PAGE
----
To some extent, my problems now are new problems. They do not compare to my old problems. Remembering the pain and the suffering I used to go through; it keeps me going these days.

I wish I’d known more about my remaining bowel and how it functions. I wish I’d know about blockages and how to solve them myself. I wish I’d taken dehydration more seriously. I wish I’d not waited to have my stoma created. I wish I’d had my rectal stump removed, because now its a literal pain in my arse and another surgery worries me: – such a silly thing to be worried about now, after two major operations!

I have written about ostomy challenges in my blog before – you can read all of my ‘ostomy’ posts here  or just the ‘challenges’ here – and I plan on doing more to help give more guidance to new ostomates, as well as some reminders for older ostomates who might experience new things in the foreseeable future. There is definitely more to be said for blockages and about dehydration too. As well as more on stoma bag systems, the terminology used – this is something I still struggle with some days – and I work in a stoma care role! –  it varies so much between who you speak to, the company’s own branding terms and how HCPs describe products too!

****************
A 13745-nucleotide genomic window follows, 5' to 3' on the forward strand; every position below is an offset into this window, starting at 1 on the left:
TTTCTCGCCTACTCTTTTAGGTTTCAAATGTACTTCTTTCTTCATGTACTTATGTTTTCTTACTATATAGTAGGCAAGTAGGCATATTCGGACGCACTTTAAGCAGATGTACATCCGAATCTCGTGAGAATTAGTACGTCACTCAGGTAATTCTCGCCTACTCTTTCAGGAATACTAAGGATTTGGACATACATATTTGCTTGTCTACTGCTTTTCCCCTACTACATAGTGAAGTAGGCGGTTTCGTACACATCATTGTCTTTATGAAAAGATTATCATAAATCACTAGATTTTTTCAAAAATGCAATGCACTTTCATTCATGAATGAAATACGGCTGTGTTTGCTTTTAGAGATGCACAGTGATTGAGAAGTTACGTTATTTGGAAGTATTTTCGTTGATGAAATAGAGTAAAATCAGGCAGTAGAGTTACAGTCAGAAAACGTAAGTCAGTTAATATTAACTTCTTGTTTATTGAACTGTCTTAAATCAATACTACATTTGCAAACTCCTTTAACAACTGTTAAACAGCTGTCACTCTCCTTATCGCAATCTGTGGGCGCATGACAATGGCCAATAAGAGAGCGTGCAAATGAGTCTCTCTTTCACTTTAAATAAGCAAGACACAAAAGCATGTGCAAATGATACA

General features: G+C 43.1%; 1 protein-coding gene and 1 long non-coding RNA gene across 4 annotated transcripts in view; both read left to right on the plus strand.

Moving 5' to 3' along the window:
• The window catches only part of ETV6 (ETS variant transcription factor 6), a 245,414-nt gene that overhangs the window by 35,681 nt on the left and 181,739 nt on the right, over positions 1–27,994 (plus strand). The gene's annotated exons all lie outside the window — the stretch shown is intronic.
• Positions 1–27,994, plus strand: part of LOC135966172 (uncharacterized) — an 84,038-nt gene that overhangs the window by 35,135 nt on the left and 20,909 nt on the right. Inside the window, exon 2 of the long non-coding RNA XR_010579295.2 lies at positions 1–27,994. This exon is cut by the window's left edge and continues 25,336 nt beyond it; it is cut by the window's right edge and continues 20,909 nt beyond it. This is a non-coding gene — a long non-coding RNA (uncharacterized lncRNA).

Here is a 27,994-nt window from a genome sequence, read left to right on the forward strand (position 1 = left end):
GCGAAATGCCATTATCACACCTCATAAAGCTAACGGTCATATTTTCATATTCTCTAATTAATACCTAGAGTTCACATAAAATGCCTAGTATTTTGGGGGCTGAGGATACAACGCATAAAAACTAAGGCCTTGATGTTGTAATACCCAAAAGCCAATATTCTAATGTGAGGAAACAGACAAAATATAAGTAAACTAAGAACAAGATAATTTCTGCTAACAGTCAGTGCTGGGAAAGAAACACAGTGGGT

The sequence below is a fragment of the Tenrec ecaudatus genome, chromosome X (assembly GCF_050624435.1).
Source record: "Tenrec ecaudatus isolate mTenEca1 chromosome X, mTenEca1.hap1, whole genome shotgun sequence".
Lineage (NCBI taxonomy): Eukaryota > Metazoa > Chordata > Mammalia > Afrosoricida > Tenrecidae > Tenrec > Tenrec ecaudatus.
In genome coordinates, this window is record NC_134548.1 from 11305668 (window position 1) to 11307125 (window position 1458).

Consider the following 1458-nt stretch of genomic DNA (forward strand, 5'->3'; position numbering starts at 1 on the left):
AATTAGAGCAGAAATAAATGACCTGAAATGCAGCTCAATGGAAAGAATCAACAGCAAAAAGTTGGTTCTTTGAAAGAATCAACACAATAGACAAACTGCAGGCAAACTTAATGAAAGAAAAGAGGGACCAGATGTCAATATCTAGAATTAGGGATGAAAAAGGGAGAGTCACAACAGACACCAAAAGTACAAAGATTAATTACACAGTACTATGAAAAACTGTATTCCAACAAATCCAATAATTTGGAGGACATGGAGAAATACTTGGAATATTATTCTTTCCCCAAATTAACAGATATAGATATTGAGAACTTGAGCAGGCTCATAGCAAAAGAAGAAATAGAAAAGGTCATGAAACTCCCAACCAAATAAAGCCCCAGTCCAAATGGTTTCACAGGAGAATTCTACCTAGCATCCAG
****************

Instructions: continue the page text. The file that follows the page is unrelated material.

Final Words:

My advice to any new ostomate is this:

 

  1. Stop trying to make it perfect. Some days it get super-duper messy. Be prepared to laugh about it because what else can you do when you’re covered in shit? It happens, literally.
  2. Get comfortable. Find what ‘routine’ – be it change time, change stance, emptying process, the clothes you wear, the food and drink you eat, how you live with your own stoma – works best for you. Being comfortable is so so so important to getting the best from what’s happened to you. And that is a learning curve that never really goes away.
  3. Don’t worry if you aren’t doing what everyone else is doing. What works for you might not work for others, and vice versa. You do you.